Leg 4: La Rochelle to La Rochelle
Although it is only 130 miles long, this leg might be one of the hardest due to its unusual format.
Typically a leg of the Solitaire Bompard Le Figaro starts at the weekend with the finish mid-week. This format gives the sailors three or four days to recuperate.
But on this final stage of the 2016 championship the racing begins again just 24 hours after the finish of Leg 3.
This format puts the sailors who finished Leg 3 well down the order at a disadvantage because some of them will have up to 10 hours less recovery time than the leaders.
The course for this final sprint is relatively simple: start from La Rochelle heading north. Then round the Ile d’Yeux and head straight back to La Rochelle. The tricky part could be the land breeze that should establish itself on Thursday afternoon.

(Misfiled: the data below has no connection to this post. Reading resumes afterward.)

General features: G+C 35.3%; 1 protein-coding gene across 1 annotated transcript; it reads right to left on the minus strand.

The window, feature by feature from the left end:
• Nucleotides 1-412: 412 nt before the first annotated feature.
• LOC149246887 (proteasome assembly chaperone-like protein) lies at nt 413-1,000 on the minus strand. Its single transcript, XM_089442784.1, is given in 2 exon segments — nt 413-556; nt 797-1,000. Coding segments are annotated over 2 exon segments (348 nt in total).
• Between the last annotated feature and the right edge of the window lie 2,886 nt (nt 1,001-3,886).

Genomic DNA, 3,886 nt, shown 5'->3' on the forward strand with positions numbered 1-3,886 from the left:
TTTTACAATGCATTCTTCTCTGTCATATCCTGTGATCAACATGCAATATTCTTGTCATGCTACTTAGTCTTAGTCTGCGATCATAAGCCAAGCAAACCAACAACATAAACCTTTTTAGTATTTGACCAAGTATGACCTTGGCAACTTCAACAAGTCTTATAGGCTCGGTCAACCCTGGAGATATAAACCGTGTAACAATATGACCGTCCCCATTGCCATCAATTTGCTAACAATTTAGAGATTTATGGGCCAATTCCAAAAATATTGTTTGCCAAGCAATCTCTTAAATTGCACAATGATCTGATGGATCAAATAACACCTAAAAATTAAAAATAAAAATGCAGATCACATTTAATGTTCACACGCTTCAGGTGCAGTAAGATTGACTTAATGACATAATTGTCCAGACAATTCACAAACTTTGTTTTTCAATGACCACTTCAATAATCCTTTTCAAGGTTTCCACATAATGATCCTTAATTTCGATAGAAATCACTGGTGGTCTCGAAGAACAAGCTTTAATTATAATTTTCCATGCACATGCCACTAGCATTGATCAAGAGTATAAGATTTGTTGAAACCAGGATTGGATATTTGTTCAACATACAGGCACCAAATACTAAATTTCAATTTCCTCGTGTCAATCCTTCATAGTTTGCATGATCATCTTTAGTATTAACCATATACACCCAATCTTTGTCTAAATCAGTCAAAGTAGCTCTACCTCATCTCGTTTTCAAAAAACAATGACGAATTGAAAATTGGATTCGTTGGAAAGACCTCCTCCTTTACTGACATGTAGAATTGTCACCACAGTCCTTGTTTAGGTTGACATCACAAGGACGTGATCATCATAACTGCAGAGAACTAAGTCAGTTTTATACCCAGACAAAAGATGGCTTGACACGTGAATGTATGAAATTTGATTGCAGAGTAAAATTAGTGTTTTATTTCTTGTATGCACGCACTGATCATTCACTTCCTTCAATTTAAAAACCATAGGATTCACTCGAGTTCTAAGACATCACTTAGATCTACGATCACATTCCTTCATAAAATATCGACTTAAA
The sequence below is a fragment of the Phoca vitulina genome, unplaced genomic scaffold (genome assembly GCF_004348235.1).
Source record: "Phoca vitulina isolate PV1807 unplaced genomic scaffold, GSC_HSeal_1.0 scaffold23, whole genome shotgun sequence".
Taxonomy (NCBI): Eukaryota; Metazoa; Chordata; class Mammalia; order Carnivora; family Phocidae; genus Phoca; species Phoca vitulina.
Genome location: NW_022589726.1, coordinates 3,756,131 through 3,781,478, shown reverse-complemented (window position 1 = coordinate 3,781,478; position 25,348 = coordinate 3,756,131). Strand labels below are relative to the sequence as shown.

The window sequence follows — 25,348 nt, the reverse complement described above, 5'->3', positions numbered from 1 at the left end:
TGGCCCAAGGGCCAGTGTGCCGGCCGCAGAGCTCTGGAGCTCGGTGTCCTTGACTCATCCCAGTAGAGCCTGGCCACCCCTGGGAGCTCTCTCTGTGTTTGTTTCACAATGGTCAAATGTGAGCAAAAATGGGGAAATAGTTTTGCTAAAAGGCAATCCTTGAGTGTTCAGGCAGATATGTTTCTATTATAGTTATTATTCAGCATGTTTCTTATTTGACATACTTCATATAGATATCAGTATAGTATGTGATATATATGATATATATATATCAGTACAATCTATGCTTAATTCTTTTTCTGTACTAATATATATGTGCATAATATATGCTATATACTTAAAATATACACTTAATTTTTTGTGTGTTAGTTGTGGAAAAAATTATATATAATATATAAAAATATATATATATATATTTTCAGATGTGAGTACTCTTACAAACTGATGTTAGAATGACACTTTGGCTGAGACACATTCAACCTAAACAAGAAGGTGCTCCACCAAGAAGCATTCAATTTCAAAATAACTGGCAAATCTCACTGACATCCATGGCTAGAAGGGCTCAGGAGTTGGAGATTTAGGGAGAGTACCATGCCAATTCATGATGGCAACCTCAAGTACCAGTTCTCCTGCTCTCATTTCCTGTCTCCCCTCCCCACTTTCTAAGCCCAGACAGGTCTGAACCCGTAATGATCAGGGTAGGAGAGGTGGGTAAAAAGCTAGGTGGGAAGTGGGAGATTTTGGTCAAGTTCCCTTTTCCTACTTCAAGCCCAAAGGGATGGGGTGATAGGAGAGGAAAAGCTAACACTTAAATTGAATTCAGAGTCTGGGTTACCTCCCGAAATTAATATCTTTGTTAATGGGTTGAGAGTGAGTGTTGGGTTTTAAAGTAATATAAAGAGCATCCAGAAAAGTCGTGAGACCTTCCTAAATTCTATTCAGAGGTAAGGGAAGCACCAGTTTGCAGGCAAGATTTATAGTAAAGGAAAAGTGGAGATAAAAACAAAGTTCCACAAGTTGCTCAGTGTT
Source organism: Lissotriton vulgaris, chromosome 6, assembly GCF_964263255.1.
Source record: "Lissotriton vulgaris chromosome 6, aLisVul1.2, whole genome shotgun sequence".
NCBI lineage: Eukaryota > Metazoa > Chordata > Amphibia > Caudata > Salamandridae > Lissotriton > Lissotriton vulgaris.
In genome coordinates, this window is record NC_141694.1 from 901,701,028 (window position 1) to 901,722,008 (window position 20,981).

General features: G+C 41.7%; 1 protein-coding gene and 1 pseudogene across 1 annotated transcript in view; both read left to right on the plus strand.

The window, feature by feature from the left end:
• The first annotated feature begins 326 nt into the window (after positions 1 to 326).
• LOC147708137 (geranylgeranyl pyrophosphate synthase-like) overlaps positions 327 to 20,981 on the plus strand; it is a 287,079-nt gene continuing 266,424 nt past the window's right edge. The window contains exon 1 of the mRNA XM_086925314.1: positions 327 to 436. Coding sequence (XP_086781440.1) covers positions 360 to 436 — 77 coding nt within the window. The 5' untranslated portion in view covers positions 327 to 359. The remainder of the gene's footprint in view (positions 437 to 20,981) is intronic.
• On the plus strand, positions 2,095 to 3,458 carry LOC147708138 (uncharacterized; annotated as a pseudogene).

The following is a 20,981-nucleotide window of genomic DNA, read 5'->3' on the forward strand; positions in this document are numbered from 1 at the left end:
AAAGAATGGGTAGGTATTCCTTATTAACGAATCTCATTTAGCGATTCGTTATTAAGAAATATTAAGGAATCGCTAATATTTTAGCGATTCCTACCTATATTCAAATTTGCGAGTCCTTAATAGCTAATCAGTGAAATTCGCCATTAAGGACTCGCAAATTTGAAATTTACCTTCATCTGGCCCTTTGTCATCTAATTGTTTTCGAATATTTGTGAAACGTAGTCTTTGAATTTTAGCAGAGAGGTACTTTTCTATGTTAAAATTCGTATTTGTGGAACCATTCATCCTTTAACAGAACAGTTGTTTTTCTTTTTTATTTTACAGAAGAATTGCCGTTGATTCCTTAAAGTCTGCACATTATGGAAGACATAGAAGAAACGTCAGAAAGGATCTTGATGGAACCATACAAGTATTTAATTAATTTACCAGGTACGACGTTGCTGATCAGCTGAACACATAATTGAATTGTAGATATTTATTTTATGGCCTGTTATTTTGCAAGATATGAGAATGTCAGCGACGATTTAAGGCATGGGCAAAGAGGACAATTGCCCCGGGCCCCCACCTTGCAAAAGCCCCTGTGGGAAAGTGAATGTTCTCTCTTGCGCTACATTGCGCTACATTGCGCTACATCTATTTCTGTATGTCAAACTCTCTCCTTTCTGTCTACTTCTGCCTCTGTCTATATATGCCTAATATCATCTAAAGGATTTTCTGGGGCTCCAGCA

Although too short for major changes in the overall ranking – unless accidents happen – this leg will prove a key one in deciding some of the trophies at play.
The first two boats in the overalls – Yoann Richomme’s Skipper Macif 2014 and Charlie Dalin’s Skipper Macif 2015 - are within 14 minutes of one another while the two rookies battling it out for the title in that division are only 11 minutes apart.